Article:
Our Own Business

Paul said , "Bear ye one another's burdens, and so fulfil the law of Christ." Just how to do this, and yet to mind our own business, is a matter calling for courage and wisdom, as well as for sincere devotion to the welfare of others. It is sometimes difficult to know when to stop doing all that we would be pleased to do for those we love.

So-called mortal mind is quite willing to accept all of supply that comes its way; but Jesus did not always encourage such a mental attitude. When he told the woman at the well that she needed "living water," and when he said to another, "Go, and sin no more," he was showing them how to be rid of their own burdens. Suppose he had simply told the adulterous woman that he did not condemn her, but had said no more; and, suppose he had not called the Samaritan woman's attention to her spiritual needs, would he have been showing them how to be free from their burdens? If Jesus had not told the one who was sick to take up his bed and walk, but had carried his bed for him, would the healing have been completed? We need great wisdom in our attempts to make things easier for others.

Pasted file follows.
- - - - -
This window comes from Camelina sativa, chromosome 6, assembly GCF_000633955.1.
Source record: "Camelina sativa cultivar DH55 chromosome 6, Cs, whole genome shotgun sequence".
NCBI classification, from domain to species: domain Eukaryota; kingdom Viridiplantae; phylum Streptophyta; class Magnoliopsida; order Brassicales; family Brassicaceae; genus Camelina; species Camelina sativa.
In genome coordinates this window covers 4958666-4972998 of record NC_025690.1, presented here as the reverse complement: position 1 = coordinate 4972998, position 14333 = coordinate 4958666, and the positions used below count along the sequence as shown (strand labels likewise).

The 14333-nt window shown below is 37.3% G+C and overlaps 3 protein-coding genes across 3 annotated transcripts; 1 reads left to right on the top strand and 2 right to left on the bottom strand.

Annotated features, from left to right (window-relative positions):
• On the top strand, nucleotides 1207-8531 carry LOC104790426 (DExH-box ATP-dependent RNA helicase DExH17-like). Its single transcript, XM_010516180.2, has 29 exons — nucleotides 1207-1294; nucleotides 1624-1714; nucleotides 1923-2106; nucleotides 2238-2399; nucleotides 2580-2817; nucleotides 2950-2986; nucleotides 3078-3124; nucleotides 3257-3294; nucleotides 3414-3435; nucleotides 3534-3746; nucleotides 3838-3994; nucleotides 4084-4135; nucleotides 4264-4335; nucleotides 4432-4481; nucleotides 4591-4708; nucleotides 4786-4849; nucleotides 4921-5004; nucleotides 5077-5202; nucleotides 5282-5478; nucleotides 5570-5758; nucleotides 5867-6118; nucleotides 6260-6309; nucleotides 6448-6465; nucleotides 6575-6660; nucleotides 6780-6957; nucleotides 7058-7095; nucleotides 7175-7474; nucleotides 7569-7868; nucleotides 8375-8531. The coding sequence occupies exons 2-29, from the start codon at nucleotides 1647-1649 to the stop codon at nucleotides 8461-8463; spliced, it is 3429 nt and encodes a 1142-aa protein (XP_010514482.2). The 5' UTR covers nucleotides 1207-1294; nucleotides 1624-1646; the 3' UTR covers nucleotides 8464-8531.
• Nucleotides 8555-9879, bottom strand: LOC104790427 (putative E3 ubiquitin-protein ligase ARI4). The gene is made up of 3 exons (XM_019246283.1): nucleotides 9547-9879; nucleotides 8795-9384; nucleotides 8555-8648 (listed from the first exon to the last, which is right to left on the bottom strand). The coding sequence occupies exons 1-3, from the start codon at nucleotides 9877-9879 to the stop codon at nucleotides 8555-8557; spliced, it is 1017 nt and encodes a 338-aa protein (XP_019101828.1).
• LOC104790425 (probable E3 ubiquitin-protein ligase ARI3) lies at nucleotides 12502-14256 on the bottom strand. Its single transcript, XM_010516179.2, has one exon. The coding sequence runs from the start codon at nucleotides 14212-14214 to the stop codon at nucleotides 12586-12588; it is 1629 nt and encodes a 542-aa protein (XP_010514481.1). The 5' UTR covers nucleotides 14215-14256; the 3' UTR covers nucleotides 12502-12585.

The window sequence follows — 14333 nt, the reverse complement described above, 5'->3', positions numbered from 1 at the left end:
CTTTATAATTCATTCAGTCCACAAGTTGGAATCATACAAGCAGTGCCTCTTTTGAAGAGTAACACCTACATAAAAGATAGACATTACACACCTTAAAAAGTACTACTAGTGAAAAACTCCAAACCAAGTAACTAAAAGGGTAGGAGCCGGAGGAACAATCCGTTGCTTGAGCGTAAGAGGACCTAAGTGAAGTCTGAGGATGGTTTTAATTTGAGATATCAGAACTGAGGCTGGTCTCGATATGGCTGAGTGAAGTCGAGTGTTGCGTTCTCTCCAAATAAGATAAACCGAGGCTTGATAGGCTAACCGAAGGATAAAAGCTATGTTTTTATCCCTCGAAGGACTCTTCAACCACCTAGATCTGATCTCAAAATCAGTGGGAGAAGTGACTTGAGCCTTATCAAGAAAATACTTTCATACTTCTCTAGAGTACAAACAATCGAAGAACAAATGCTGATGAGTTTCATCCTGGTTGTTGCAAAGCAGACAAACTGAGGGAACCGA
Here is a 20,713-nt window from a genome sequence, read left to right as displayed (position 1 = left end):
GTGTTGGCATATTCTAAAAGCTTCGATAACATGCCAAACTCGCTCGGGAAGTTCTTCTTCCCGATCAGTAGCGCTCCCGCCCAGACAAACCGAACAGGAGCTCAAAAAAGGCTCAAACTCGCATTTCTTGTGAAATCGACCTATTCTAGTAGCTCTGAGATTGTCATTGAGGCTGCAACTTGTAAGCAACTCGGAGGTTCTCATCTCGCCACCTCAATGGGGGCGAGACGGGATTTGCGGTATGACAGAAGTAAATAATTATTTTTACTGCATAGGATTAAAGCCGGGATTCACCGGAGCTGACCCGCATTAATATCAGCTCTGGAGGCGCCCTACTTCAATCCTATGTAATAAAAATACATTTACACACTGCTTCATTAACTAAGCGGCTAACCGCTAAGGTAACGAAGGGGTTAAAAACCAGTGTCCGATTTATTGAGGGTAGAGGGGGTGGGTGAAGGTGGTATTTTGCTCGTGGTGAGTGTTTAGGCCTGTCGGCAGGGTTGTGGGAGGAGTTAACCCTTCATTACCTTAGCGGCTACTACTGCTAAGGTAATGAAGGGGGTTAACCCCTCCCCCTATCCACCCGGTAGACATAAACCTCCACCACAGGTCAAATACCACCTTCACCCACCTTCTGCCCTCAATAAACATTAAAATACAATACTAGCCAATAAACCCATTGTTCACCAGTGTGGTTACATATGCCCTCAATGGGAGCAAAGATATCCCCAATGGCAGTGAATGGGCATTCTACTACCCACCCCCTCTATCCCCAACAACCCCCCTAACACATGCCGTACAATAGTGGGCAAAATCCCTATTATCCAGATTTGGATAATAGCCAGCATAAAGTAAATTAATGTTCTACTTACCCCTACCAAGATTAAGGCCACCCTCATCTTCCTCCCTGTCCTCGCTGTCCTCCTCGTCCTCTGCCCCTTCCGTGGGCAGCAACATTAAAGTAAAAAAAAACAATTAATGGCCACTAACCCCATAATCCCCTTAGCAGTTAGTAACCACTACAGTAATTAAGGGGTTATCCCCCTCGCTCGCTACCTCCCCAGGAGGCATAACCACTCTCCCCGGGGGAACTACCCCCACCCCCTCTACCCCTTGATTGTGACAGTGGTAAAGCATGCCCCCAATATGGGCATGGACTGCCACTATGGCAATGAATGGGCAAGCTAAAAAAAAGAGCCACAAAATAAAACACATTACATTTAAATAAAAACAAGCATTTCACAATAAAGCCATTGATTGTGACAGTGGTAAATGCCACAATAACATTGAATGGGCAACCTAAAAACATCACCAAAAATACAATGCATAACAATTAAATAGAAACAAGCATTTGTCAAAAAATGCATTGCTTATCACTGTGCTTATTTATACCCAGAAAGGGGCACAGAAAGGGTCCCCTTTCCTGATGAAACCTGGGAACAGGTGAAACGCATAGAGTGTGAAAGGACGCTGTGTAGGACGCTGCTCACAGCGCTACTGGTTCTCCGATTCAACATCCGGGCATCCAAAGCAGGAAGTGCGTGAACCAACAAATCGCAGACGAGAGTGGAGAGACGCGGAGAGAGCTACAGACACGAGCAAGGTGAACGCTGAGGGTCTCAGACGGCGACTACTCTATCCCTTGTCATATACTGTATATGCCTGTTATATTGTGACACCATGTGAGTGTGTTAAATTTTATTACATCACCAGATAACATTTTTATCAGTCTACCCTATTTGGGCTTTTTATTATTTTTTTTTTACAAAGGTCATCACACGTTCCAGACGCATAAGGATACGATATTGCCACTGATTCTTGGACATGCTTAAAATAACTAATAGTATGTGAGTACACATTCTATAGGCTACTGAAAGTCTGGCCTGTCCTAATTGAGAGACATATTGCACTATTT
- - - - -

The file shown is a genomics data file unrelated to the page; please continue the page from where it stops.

In destroying error, we must be careful to impersonalize the error. In healing Peter's wife's mother, Jesus "rebuked the fever." He did not tell the woman that she must be careful, and thus encourage a period of convalescence. He lifted her burden so that she could go on with her own duties. In such acts he was about his Father's business—the work to which he had been loyal from childhood.

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Surrendering to Good
May 7, 1927

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